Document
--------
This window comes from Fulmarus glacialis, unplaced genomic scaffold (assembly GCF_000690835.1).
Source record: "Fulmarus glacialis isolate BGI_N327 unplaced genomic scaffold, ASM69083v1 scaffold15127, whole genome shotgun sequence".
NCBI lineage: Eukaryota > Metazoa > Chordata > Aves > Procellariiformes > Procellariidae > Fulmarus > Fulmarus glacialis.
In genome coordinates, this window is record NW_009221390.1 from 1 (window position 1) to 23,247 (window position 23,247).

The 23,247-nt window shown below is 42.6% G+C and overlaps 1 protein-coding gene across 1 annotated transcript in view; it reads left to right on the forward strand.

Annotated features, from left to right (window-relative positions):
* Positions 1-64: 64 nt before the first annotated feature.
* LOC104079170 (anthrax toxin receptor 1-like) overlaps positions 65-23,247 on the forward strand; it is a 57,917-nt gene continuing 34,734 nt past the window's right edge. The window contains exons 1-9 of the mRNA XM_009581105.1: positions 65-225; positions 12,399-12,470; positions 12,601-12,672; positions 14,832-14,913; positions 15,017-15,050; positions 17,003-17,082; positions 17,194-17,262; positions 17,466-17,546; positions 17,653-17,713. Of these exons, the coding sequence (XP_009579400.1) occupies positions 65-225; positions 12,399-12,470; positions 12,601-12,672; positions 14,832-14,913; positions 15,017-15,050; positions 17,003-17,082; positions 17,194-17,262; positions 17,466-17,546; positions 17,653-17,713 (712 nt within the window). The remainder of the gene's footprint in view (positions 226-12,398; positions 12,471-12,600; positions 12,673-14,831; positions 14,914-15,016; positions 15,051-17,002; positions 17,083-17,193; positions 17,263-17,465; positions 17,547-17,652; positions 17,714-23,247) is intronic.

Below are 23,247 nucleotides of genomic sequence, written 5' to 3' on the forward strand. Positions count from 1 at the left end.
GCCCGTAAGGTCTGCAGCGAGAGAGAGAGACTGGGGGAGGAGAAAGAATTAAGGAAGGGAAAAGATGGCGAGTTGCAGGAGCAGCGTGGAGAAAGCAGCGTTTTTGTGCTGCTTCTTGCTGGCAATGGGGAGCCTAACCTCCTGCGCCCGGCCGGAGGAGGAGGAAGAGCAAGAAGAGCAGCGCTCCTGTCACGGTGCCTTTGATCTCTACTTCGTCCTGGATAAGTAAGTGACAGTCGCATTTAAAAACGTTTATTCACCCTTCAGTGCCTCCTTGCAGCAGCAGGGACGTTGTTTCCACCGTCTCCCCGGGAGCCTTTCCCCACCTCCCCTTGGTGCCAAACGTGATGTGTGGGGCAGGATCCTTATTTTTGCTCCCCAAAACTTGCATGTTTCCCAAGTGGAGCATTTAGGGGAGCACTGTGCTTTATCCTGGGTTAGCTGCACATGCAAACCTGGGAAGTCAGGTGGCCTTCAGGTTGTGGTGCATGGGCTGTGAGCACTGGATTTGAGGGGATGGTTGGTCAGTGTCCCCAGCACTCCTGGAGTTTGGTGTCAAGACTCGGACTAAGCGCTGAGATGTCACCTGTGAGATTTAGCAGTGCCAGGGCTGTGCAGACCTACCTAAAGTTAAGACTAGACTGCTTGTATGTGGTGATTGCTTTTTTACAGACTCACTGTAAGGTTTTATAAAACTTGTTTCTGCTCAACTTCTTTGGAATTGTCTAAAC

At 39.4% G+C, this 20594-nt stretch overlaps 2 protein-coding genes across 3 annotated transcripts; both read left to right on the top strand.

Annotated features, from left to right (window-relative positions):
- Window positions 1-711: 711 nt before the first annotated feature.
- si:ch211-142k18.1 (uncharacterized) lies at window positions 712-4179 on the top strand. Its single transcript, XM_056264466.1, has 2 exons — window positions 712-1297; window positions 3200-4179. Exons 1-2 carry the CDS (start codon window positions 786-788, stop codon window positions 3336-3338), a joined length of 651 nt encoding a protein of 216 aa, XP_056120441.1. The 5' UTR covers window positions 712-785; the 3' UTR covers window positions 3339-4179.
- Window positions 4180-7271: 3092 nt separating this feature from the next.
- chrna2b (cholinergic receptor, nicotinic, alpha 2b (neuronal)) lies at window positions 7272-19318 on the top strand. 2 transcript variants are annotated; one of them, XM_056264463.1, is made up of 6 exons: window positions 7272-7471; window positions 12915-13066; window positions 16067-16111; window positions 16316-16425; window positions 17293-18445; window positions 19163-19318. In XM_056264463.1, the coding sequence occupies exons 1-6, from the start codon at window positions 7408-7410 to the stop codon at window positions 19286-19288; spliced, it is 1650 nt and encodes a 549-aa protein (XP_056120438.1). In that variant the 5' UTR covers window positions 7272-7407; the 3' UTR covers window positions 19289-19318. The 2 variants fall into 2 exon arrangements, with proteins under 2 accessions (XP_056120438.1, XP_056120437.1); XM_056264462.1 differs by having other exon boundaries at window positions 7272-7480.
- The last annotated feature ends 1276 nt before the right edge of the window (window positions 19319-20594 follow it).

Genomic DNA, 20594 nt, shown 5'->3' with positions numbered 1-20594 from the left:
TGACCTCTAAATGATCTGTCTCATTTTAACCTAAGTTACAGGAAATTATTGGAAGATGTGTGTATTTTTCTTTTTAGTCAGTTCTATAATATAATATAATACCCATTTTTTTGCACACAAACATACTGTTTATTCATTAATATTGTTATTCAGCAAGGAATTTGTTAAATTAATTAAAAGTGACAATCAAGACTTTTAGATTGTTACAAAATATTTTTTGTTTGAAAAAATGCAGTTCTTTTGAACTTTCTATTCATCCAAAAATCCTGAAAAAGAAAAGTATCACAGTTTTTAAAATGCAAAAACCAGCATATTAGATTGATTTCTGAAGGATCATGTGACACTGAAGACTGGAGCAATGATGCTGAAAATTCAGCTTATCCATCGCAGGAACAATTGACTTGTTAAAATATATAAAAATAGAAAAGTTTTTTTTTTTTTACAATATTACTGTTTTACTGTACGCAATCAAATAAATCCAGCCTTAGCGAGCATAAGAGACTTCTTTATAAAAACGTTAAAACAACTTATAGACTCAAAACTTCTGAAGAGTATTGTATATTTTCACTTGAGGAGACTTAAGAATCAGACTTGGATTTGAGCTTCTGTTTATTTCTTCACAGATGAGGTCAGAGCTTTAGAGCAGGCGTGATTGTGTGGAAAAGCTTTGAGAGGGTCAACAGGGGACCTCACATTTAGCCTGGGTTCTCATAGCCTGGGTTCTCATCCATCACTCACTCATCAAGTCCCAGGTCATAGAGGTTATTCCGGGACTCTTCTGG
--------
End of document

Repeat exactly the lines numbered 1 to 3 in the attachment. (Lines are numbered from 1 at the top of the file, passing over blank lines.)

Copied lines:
This window comes from Fulmarus glacialis, unplaced genomic scaffold (assembly GCF_000690835.1).
Source record: "Fulmarus glacialis isolate BGI_N327 unplaced genomic scaffold, ASM69083v1 scaffold15127, whole genome shotgun sequence".
NCBI lineage: Eukaryota > Metazoa > Chordata > Aves > Procellariiformes > Procellariidae > Fulmarus > Fulmarus glacialis.